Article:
Being Unemployed Could Help Cause a Heart Attack, Researchers Find

Researchers who followed 13,000 semi-oldsters for about 12 years found “job separation” increased the risk of heart attack by 35 percent. It’s all part of the quest to establish the importance of emotion to physical well-being, says Dr. Kent Sepkowitz.

In the latest installment of American medicine’s sadistic habit of piling on, researchers have found that older unemployed people not only have to endure an uncertain financial future but also are at increased risk of having a heart attack. These sorts of studies seem to surround the chronically miserable—persons living in polluted air or with lousy housing—perhaps to remind people that there is no real escape from the clawlike reach of disease. And furthermore, that we, your purveyors of health and happiness, hold the key to your future.

The newest work is a direct descendent of that granddaddy of all misery-death investigations, the famous Holmes and Rahe stress scale. You know this one from some college course or other you tried to avoid. Life events are assigned a number. For example, death of spouse, 100; trouble with in-laws, 29; Christmas, 12. (Loss of employment, by the way only rates a 47.) Using simple arithmetic, you quickly can find out if you’re about to croak. But remember that unlike the stock market or a holiday bonus, a high number here spells trouble. Holmes and Rahe used 300 (ding ding ding) as the cutoff to predict a high risk of illness. Math and reality, together again. Nate Silver meets the Grim Reaper, without all the confusing actuarial tables.

The new study is a good one. The researchers followed a large group of semi-oldsters (median age, 62) for about 12 years through life’s twists and turns then, once 8 percent of the group had suffered a heart attack, they froze the data and went to work analyzing the whys and wherefores. The unique aspect of this study, which is one of many over the decades to find a connection between unemployment and poor health, is that the investigators established a large group of 13,000 volunteers and followed them going forward, in prospective fashion. This approach allowed them to avoid the countless statistical problems created by a look-back, or retrospective, study, which previously had been the type most frequently performed.

The design also allowed the researchers to control for other factors associated with heart attacks, including diabetes, obesity, and smoking. Putting all the numbers together, they found that “job separation” increased the risk of heart attack about 35 percent and that furthermore, the risk was higher yet for the group that had lost more than one job. In addition, researchers demonstrated that most of the heart-attack increase was seen in the first year of unemployment, the sort of alignment between the statistical and the intuitive that makes for a more convincing study.

The study is yet another in the long line of investigations that seek to define the magical, mystical mind-body connection and establish the centrality of emotion to physical well-being, with the Homes and Rahe stress scale serving as the local guidebook. The scientific notion that stress in all its varieties might cause physical illness is less than a century old, the brainchild of the Hungarian-Canadian endocrinologist, Hans Selye, who studied the adrenal gland, the body’s big-time purveyor of the hormone adrenaline (also known as epinephrine). Subjecting a person to an ongoing assault of too much of this hormone might be expected to wear that person down—just ask anyone who has needed an EpiPen to prevent illness after a bee sting. The rush of excitement is always overwhelming—but nowhere near as harsh as the crash that surely follows. So too, the theory goes, with the slings and arrows of daily life. Too much stress means too much illness— emotional, physical, and everything in between.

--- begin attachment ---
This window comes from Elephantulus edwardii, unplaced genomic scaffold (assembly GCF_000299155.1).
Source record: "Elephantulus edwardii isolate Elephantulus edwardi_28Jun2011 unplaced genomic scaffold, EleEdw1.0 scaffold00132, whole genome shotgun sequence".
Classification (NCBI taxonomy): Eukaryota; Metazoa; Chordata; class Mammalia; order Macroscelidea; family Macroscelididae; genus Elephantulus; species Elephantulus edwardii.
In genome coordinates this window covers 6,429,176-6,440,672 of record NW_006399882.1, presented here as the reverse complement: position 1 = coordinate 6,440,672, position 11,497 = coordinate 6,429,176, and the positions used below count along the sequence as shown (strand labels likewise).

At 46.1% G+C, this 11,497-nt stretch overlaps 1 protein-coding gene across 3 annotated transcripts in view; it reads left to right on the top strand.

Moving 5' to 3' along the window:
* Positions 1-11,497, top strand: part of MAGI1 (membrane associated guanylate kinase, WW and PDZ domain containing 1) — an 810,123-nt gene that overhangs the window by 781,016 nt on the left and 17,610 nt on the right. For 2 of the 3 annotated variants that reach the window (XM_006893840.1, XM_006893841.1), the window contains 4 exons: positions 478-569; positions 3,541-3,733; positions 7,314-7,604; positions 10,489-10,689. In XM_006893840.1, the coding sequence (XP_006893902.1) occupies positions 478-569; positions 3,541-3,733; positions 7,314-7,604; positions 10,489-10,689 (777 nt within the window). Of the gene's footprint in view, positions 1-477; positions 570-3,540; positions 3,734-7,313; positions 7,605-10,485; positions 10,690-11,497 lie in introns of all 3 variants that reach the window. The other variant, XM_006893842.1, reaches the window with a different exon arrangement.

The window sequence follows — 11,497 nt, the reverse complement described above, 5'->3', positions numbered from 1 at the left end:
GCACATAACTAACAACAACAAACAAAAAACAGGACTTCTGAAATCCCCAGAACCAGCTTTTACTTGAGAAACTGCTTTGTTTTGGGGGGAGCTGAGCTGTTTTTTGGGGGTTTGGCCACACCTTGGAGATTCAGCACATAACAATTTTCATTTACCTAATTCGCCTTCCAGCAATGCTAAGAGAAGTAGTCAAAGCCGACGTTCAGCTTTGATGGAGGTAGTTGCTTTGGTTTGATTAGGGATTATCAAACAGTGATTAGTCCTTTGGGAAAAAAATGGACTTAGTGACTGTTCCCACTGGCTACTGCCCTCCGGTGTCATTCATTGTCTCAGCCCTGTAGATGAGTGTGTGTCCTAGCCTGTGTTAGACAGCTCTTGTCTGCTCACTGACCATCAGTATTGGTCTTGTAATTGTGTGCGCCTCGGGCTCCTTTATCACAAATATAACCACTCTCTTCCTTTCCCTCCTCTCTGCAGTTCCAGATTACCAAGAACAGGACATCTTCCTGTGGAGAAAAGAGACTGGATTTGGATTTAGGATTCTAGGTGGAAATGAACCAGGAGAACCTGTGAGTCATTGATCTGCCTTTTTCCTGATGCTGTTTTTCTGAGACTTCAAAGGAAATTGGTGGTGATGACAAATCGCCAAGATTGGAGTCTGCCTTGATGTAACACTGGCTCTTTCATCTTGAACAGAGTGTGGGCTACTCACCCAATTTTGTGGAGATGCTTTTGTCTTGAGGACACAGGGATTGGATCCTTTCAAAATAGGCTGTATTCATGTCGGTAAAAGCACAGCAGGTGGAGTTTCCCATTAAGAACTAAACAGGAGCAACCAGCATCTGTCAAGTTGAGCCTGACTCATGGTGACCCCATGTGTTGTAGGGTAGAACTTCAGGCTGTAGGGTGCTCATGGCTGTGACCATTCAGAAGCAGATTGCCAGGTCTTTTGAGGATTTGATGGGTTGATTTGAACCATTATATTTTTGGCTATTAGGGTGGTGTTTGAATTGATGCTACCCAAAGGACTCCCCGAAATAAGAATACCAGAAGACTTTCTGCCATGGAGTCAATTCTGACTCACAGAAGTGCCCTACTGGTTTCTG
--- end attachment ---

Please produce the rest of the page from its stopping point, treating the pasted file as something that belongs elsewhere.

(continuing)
Or maybe not. As with all pat theories, the anti-pat inevitably has arisen. Writing in Newsweek in 2009, Mary Carmichael laid out the argument in support of the salutary aspects of stress, a notion Salye referred to as eustress. This is a belief system planted firmly in the “necessity is the mother of invention” school of production. For example, stress may improve pain tolerance and brighten alertness; so too are those who have experienced real stress, not “oh my God will the movie be sold out before I get there” stress, better prepared than the untested the next time they are confronted with stress.

Unemployment is disruptive, dispiriting, and potentially catastrophic; stress on the other hand is all over the place, working across the aisle.

So, although the current study demonstrates clearly that unemployment is indeed a risk for heart attack, it did not show that the increase is due to the stress of the unemployment. Perhaps people without jobs become more sedentary, eat more junk food, lose the urge to exercise, or are too busy looking for work to pay attention to basic health matters. Perhaps they no longer choose to spend their money on medications. Those true believers in the theory that stress is the root of all evil surely will seize the moment (and every moment) to hammer home their point yet again.

To do so, however, would miss the point of this study and of countless works from Selye and many others. Unemployment is disruptive, dispiriting, and potentially catastrophic; stress on the other hand is all over the place, working across the aisle. Nature is far too parsimonious to assign a single good-guy or bad-guy tag to any participant in the unimaginably complex workings of the human body, stress included. Too much rummaging around after the one awful thing that, if corrected, will lead to eternal happiness finally accomplishes nothing for anyone—except perhaps to stress everyone out.